Friday, 8 October 2010

The Rime of the Ancient Diner

Last weekend was unusually busy. The Eagle came around for supper on Friday night. On Thursday evening I made 4 double baked cheese soufflés, flavoured with lemon thyme from the garden, and a baked apricot cheesecake, which I left to chill in the fridge overnight. On the day itself I baked a loaf of Finnish rye bread and lemon cupcakes. At the last moment I decided to make watercress soup and serve it instead of the soufflés, which I placed in the freezer for another occasion. As the Eagle was coming around on her own and not with her vegetarian partner, I had the chance to try out a new recipe for Thai butternut squash and seafood red curry.

The Eagle presented me with a wonderful bouquet of flowers. For my part, I plucked the last white rose of summer from my garden and placed it in a small 1930s ceramic wall vase. It has since faded away but it had an exquisite perfume. To my mind it is a travesty that commercially roses often have no scent as their blooms and longevity are prized above possessing a fragrance. The Eagle’s favourite tipple is gin and soda. She had left a large bottle of Bombay Sapphire behind at Brimstone Butterfly Towers the last time she came around for supper, knowing full well that I would not be tempted to secretly quaff it all. However if a stranger saw the range of alcohol in my kitchen they would think me a dipsomaniac despite my protestations to the contrary. The alcohol I buy invariably finds it way into my recipes before it ever reaches my gullet. My personal mantra regarding the use if of alcohol in cooking is always to double the quantity suggested. I once served a home made pâté to guests who were rather partial to spending their evenings at a wine bar or pub. Even their robust palates deemed me over generous with the quantity of brandy lacing the pâté.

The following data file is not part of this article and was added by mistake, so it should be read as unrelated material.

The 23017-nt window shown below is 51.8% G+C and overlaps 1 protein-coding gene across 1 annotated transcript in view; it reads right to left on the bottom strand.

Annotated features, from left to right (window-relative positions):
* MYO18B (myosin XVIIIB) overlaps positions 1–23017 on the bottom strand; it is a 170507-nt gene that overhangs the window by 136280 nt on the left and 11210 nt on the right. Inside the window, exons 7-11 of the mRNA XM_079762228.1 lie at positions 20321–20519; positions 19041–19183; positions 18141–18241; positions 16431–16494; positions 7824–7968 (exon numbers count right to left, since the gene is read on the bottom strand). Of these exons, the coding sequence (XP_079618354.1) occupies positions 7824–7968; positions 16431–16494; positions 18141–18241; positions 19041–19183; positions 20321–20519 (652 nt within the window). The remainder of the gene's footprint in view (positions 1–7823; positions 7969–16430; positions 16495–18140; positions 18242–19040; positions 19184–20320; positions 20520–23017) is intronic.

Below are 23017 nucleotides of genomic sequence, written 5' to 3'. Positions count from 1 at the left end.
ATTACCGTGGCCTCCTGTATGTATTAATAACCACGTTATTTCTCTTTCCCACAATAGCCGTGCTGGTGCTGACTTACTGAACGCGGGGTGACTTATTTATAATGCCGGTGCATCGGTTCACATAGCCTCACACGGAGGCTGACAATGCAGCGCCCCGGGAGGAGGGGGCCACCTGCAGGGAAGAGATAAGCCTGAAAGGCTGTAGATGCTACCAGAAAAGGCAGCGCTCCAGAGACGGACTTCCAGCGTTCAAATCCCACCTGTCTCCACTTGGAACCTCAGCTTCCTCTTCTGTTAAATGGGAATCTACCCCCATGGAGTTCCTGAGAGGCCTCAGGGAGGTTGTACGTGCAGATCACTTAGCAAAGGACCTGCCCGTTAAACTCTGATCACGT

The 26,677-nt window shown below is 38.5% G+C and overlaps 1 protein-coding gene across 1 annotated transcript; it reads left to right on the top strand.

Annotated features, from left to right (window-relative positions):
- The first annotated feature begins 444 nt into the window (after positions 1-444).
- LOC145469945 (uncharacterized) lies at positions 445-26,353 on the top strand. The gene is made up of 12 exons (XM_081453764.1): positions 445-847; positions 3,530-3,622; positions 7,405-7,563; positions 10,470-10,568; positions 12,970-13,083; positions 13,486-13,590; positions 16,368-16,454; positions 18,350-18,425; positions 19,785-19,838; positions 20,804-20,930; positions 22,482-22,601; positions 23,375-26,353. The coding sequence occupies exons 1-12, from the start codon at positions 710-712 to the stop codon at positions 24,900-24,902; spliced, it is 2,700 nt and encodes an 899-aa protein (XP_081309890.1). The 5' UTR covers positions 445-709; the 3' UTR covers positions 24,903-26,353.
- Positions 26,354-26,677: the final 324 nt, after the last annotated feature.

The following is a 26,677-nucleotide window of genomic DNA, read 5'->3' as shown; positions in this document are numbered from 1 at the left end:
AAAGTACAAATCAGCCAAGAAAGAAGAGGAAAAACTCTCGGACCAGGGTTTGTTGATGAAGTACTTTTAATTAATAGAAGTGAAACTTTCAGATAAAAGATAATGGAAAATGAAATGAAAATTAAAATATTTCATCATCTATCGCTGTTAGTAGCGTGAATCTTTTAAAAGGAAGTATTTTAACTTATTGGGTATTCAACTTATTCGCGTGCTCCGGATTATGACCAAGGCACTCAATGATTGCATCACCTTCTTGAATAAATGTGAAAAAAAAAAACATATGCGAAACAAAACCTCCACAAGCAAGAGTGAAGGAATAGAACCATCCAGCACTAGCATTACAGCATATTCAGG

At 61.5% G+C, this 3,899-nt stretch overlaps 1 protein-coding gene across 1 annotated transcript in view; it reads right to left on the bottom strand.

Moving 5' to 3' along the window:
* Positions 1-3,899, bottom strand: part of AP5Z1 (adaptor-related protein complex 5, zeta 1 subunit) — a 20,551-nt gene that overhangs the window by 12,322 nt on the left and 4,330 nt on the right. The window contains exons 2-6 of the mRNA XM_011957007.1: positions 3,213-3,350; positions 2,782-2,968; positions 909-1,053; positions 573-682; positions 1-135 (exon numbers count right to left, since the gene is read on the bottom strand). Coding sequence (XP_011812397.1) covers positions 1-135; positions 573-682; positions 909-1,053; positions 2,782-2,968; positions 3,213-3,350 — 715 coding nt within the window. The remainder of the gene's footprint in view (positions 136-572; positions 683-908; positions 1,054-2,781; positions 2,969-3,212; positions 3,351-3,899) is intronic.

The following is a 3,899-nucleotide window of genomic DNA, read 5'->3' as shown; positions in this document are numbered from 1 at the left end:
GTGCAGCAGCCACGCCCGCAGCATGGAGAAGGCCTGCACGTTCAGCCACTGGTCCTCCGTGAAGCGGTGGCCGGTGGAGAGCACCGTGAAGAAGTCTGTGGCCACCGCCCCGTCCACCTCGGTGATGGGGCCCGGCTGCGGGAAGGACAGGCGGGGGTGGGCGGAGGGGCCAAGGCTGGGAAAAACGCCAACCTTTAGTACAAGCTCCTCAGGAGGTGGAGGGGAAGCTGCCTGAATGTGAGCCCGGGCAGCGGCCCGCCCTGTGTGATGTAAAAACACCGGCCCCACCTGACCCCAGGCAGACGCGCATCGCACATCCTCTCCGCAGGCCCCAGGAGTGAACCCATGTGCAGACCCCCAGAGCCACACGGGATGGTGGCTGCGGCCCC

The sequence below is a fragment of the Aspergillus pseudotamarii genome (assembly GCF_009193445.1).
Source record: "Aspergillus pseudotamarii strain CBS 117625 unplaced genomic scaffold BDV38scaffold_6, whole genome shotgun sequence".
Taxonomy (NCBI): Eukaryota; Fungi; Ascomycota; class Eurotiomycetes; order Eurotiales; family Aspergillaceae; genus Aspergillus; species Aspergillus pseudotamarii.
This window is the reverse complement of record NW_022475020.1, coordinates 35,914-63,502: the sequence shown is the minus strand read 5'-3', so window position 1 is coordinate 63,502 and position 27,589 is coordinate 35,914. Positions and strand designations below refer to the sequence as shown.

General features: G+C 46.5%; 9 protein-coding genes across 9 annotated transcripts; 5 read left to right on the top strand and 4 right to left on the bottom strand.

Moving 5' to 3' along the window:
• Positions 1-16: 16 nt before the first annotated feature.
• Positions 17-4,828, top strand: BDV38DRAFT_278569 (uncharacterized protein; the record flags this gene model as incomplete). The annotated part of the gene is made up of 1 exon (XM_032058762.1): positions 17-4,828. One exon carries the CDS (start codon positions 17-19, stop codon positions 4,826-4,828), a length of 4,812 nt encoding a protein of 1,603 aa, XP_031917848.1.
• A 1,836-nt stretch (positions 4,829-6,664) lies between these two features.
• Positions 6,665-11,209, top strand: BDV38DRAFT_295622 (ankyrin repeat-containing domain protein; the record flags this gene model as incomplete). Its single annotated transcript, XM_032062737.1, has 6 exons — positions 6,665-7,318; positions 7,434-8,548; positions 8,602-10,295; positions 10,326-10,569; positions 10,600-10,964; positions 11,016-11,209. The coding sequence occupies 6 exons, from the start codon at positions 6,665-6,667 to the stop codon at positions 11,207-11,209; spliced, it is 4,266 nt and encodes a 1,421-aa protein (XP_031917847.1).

When the Eagle left my home in the early hours she took with her half the apricot cheesecake,  5 lemon cupcakes, most of the loaf of rye bread, fresh chillies from my chilli plant and a jar of home made green and red tomato chutney. The previous week I had filled three jars with chutney, made from the last of the tomatoes I had grown in the communal hall. The Eagle, who had previously offered to set me up in a tea-shop, now suggested I sell my cupcakes and breads at the local farmers’ market. She is determined to launch me on a new career in catering. My own career plans for her is that she needs to become even more successful in her own right so that she can afford to hire me as her personal chef.

On Saturday I had the great pleasure of sitting down to a fine luncheon prepared by someone else. The Partridge had invited a number of mutual friends around to her house. As one of the couples was bringing along their young son, holding a meal in the evening was not an option, hence the luncheon. The meal gave me a chance to pass on Red Shoes cordial regards to one of the women present, with whom he had had a long term relationship. It always struck me that the woman had been anxious to prove she was financially independent of him and did not wish to be viewed as a potential drain on his finances. Red Shoes owned a house which he continued to share with a former girlfriend whilst he was seeing my friend. He had claimed that that he could not afford to buy out his ex for her share of the property. Or so he said. Within a few months of my friend and Red Shoes parting company, he became engaged to and then married in double quick time to another woman altogether. They subsequently had two sons. My friend looked shocked when she discovered that her former boyfriend was now a father twice over. “He never wanted children when I knew him,” she said in surprise. She has since married someone else who shares her love of hiking. Her partner is also keen on locally sourced food and spoke against the importing of foodstuffs from abroad. I would have been more impressed with his argument were he not given to taking frequent holidays on the Continent and beyond and travelling there by air. As I have not flown for over 6 years, I shall offset my Fairtrade pineapples and bananas with a clear conscience.